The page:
The Federal Circuit held Walker Process Claims without a “substantial” patent issue can be heard outside the Federal Circuit based on the US Supreme Court decision in Gunn v. Minton.

WHAT HAPPENED:

  • The tug-of-war between antitrust and intellectual property continued Friday, February 9, with the Federal Circuit transferring a Walker Process claim to the

On July 24, 2017, the US Court of Appeals for the Ninth Circuit affirmed the dismissal of an antitrust counterclaim brought by ICTSI Oregon, Inc. (ICTSI), the operator of a marine shipping facility, against the International Longshore and Warehouse Union (ILWU) and the Pacific Maritime Association (PMA). ILWU is a labor union that represents many ICTSI employees, including longshoremen and mechanics. PMA is a multi-employer collective bargaining association covering the West Coast of the United States, which represents employers, including ICTSI, in negotiations with labor unions.

The opinion elucidates the current law surrounding the scope of Noerr-Pennington immunity and the implied labor exemption to antitrust liability.

WHAT HAPPENED

  • ICTSI’s antitrust counterclaim arose out of a labor dispute concerning ILWU’s collective bargaining agreement (CBA) with PMA, which required that all “reefer work” (i.e., plugging, unplugging and monitoring refrigerated shipping containers) performed by PMA members must be assigned to ILWU workers. When ICTSI instead assigned its reefer work to a rival union, the collective bargaining agreement administrator, the Joint Coast Labor Relations Committee, notified ICTSI that it was in violation of the CBA and faced monetary fines and expulsion from the collective bargaining association.
  • ICTSI initiated a proceeding before the National Labor Relations Board (NLRB) to resolve the dispute. The NLRB ruled that the rival union workers were entitled to the reefer work. While the NLRB proceedings were pending, ILWU and PMA filed suits in the US District Court for the District of Oregon seeking an injunction ordering ICTSI to comply with the Joint Committee decision and assign the work to ILWU.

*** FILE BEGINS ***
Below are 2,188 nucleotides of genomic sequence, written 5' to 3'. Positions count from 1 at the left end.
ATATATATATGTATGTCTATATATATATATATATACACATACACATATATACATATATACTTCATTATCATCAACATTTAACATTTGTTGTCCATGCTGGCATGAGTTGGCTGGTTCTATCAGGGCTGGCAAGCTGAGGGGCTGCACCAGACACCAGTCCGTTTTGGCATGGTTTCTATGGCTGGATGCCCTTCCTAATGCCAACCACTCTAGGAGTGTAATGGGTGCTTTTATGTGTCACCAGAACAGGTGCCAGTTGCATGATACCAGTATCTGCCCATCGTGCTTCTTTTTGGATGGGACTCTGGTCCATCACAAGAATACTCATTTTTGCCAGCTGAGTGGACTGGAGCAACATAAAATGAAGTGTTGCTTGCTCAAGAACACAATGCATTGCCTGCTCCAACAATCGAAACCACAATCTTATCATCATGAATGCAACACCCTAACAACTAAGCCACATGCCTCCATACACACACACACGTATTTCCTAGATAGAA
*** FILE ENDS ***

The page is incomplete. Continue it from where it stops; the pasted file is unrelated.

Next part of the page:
Continue Reading

This week, the Federal Trade Commission filed an administrative complaint against the Louisiana Real Estate Appraisers Board (LREAB). This complaint is the FTC’s first against a state licensing board since it prevailed in the Supreme Court in the decision in NC State Board of Dental Examiners v. FTC in 2015. There, the Court held that immunity from the antitrust laws under the state action doctrine does not apply to a state board that regulates an industry if: 1) a majority of the board members are active participants in the market they are regulating, and 2) the board has not been actively supervised by the state. McDermott reported in detail about the NC Board of Dental Examiners at the time of the decision. The complaint comes on the tail of a settlement agreement between the FTC and a trade organization, the American Guild of Organists, as reported this week.

FTC alleges that the LREAB violated Section 5 of the Federal Trade Commission Act by unreasonably restraining price competition for real estate appraisal services provided to appraisal management companies (AMCs) in Louisiana.


Continue Reading

In the latest development from a number of antitrust lawsuits filed against state regulatory boards, LegalZoom.com Inc. signed a consent agreement with the North Carolina State Bar (State Bar) to settle a $10.5 million lawsuit.  LegalZoom had alleged multiple violations of federal antitrust laws, including a Section 1 claim that the State Bar had collectively

Addressing whether the “sham” exception to Noerr-Pennington immunity is limited to sham litigation in courts, the U.S. Court of Appeals for the Federal Circuit vacated a lower court’s summary judgment of no antitrust liability, finding that antitrust liability can attach to sham administrative petitions and that the sham litigation exception is not limited to court

by Jon B. Dubrow, Stephen Wu and Vincent C. van Panhuys

In a unanimous decision issued on May 24, 2010, the Supreme Court of the United States clarified when participants in a joint venture may face antitrust liability for their joint activities.   In American Needle, Inc. v. National Football League, Inc., et al, the